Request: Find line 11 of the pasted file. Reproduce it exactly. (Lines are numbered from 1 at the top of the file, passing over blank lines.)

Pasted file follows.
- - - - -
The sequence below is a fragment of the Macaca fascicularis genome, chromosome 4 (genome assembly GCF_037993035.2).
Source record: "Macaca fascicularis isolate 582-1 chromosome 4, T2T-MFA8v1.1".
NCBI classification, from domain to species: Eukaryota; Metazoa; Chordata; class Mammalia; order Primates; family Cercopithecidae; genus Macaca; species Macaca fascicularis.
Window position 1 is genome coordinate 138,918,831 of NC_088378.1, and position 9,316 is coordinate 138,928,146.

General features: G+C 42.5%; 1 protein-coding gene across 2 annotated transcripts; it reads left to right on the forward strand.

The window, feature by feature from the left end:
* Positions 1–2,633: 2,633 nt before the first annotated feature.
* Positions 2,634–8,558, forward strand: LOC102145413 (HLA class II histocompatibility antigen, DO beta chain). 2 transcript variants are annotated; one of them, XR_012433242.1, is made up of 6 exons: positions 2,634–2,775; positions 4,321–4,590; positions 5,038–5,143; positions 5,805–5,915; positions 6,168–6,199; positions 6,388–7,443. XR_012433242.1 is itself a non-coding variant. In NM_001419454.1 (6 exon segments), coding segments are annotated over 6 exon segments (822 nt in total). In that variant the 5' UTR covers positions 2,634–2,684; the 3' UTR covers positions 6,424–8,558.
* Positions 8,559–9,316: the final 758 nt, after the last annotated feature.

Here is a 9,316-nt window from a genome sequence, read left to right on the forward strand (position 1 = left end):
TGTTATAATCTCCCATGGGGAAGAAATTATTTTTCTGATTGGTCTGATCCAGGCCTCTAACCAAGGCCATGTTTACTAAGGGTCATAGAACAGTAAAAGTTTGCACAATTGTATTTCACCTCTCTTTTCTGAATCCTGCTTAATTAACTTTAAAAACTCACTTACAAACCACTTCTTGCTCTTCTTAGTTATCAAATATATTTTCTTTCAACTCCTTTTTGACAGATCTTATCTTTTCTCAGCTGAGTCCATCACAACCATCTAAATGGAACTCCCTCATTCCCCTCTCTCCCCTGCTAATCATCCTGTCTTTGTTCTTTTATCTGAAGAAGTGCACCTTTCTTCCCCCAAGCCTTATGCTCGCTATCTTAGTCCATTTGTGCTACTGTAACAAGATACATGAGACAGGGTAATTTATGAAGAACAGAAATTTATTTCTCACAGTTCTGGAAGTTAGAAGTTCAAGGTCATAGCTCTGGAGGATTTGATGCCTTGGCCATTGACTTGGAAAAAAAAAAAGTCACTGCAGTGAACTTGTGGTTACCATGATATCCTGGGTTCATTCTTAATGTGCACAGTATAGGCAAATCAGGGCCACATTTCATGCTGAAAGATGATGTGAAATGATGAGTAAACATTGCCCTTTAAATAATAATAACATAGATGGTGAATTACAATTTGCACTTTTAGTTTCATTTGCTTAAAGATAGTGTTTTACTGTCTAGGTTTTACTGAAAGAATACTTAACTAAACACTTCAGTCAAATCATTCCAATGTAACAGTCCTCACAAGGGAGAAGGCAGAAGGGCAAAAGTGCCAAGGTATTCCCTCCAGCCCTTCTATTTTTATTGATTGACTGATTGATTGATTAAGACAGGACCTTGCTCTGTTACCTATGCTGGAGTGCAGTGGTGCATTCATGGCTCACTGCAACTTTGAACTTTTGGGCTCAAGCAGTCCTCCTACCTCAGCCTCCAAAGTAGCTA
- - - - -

TGTTATAATCTCCCATGGGGAAGAAATTATTTTTCTGATTGGTCTGATCCAGGCCTCTAACCAAGGCCATGTTTACTAAGGGTCATAGAACAGTAAAAGTTTGCACAATTGTATTTCACCTCTCTTTTCTGAATCCTGCTTAATTAACTTTAAAAACTCACTTACAAACCACTTCTTGCTCTTCTTAGTTATCAAATATATTTTCTTTCAACTCCTTTTTGACAGATCTTATCTTTTCTCAGCTGAGTCCATCACAACCATCTAAATGGAACTCCCTCATTCCCCTCTCTCCCCTGCTAATCATCCTGTCTTTGTTCTTTTATCTGAAGAAGTGCACCTTTCTTCCCCCAAGCCTTATGCTCGCTATCTTAGTCCATTTGTGCTACTGTAACAAGATACATGAGACAGGGTAATTTATGAAGAACAGAAATTTATTTCTCACAGTTCTGGAAGTTAGAAGTTCAAGGTCATAGCTCTGGAGGATTTGATGCCTTGGCCATTGACTTGGAAAAAAAAAAAGTCACTGCAGTGAACTTGTGGTTACCATGATATCCTGGGTTCATTCTTAATGTGCACAGTATAGGCAAATCAGGGCCACATTTCATGCTGAAAGATGATGTGAAATGATGAGTAAACATTGCCCTTTAAATAATAATAACATAGATGGTGAATTACAATTTGCACTTTTAGTTTCATTTGCTTAAAGATAGTGTTTTACTGTCTAGGTTTTACTGAAAGAATACTTAACTAAACACTTCAGTCAAATCATTCCAATGTAACAGTCCTCACAAGGGAGAAGGCAGAAGGGCAAAAGTGCCAAGGTATTCCCTCCAGCCCTTCTATTTTTATTGATTGACTGATTGATTGATTAAGACAGGACCTTGCTCTGTTACCTATGCTGGAGTGCAGTGGTGCATTCATGGCTCACTGCAACTTTGAACTTTTGGGCTCAAGCAGTCCTCCTACCTCAGCCTCCAAAGTAGCTA